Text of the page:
Investigations on the innervation of the pulmonary vasculature date back to the work of Bradford and Dean in 1894 (8), which demonstrated that gross excitation of the spinal cord caused vasorelaxation within the systemic circulation, without effect on the pulmonary circulation. Subsequently, Nissel (45) provided significant progress in our understanding of the basic mechanisms of HPV. In short, Nissel demonstrated that HPV was a local response largely, or entirely, independent ofthe autonomic nervous system. The limited influence on HPV of the innervation within the pulmonary vasculature was confirmed by denervation. First, chemical sympathectomy (using 6-hydroxy-dopamine) in the canine pulmonary vasculature was shown to be without effect on HPV (25). Naeije et al. (43) confirmed this finding, and also demonstrated that surgical denervation of the carotid and aortic chemoreceptors permitted HPV. More recently, the rise in pulmonary arterial pressure associated with HPV was shown to remain unchanged after bilateral cervical vagotomy (38).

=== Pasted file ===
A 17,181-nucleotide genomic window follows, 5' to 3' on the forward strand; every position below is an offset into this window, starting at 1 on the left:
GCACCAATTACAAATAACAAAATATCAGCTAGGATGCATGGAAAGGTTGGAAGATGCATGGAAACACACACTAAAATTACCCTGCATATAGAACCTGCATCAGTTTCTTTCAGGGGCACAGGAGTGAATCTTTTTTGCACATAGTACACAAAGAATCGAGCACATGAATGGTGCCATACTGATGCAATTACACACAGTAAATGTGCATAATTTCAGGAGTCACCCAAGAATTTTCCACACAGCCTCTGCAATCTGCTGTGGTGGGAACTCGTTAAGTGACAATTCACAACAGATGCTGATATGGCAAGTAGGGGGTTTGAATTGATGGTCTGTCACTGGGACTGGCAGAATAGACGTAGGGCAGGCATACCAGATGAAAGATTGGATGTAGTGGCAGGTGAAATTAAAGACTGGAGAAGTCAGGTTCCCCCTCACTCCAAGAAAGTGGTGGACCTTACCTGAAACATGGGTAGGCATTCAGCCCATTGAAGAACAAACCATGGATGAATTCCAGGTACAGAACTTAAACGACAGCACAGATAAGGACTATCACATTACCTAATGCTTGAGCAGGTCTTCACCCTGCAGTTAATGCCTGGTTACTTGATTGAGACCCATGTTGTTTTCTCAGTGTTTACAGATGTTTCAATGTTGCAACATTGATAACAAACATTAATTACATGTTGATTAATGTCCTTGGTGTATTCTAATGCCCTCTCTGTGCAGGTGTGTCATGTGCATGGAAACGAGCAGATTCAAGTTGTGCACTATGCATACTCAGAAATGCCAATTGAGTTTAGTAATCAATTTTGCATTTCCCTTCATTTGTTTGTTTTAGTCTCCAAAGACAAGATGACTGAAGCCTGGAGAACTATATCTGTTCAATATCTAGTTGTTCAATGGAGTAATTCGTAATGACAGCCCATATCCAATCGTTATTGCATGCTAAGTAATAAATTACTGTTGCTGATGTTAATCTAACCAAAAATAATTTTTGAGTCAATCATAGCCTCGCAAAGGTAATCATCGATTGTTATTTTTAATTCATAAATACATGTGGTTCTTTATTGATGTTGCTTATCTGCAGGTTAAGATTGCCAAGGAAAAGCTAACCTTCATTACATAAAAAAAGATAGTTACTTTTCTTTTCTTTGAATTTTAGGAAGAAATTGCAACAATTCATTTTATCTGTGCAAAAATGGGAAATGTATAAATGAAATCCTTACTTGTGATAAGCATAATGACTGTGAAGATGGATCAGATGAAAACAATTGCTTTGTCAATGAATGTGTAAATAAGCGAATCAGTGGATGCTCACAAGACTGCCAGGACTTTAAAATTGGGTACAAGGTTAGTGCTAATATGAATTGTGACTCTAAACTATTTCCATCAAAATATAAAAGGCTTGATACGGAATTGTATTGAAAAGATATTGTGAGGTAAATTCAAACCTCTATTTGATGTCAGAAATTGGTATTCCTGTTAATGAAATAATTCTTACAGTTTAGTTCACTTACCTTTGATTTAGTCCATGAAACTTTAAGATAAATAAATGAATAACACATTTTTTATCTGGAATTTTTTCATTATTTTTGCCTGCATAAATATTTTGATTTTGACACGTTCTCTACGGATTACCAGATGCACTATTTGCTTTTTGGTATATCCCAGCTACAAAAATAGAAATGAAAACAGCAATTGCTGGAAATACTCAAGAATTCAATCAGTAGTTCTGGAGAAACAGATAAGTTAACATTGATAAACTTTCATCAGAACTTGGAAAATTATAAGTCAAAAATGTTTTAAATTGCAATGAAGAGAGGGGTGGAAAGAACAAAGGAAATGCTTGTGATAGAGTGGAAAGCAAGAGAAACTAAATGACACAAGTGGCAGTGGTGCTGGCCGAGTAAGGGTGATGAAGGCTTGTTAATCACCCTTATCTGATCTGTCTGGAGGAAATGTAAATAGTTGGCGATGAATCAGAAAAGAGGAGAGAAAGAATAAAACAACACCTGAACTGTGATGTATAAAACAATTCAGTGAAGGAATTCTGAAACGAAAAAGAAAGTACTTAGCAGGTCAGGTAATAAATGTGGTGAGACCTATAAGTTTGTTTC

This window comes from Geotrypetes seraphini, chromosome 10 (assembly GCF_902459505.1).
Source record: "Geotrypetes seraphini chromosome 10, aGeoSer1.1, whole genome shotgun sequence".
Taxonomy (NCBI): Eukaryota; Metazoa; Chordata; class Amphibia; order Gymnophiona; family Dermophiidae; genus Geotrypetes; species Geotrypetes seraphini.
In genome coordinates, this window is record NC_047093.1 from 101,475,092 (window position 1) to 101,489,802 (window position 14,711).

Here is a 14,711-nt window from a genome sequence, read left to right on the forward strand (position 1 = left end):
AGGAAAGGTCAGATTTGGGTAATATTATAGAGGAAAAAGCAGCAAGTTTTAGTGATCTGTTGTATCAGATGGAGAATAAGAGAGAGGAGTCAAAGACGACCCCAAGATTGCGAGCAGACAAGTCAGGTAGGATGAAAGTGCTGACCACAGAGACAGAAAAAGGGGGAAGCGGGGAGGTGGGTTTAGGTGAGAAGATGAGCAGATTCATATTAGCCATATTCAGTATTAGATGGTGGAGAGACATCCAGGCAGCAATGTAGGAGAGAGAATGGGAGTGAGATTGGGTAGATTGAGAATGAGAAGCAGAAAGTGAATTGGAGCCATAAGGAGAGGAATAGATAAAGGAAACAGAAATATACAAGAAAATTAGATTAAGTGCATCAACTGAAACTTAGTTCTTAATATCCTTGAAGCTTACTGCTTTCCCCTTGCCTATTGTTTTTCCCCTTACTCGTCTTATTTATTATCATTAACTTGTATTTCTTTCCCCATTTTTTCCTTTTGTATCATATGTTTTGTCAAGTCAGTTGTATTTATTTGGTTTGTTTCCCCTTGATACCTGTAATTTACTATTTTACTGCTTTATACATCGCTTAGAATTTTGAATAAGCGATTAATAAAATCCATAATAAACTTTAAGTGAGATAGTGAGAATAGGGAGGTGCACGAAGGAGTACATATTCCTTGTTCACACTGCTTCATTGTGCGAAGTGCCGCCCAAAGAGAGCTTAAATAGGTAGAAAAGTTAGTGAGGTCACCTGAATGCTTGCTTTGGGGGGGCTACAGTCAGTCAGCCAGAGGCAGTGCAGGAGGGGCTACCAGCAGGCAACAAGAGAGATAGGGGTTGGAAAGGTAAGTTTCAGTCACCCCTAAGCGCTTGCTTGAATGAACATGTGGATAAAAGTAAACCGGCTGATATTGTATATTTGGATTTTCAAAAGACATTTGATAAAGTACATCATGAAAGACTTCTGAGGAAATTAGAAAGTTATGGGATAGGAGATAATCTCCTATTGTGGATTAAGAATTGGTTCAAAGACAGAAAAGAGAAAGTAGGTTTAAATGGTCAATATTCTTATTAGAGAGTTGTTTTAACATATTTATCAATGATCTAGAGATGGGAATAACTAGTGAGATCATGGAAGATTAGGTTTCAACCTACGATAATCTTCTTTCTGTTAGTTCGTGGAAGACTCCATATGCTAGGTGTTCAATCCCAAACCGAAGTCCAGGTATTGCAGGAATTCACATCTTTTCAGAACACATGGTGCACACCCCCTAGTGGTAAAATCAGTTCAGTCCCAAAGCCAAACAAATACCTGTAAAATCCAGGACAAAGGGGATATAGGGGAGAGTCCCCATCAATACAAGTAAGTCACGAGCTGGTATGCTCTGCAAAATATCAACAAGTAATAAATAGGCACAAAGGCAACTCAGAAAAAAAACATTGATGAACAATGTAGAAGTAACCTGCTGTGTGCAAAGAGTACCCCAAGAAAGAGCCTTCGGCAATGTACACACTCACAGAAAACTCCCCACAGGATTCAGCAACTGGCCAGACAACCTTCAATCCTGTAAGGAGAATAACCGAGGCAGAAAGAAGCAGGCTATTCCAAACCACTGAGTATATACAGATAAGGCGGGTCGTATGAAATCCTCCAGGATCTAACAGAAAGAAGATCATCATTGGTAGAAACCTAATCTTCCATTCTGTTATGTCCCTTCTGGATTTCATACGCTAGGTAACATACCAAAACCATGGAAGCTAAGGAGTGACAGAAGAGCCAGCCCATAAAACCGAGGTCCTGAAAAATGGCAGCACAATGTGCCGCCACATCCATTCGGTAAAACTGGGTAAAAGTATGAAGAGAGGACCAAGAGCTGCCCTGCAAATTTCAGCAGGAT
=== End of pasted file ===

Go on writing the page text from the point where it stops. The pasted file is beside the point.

Importantly, bilateral lung transplants allowed for the study of HPV after denervation in man. In these patients, HPV persists (54). We can conclude, therefore, that neither central nor local regulation of the autonomic nervous system plays a role in mediating HPV.
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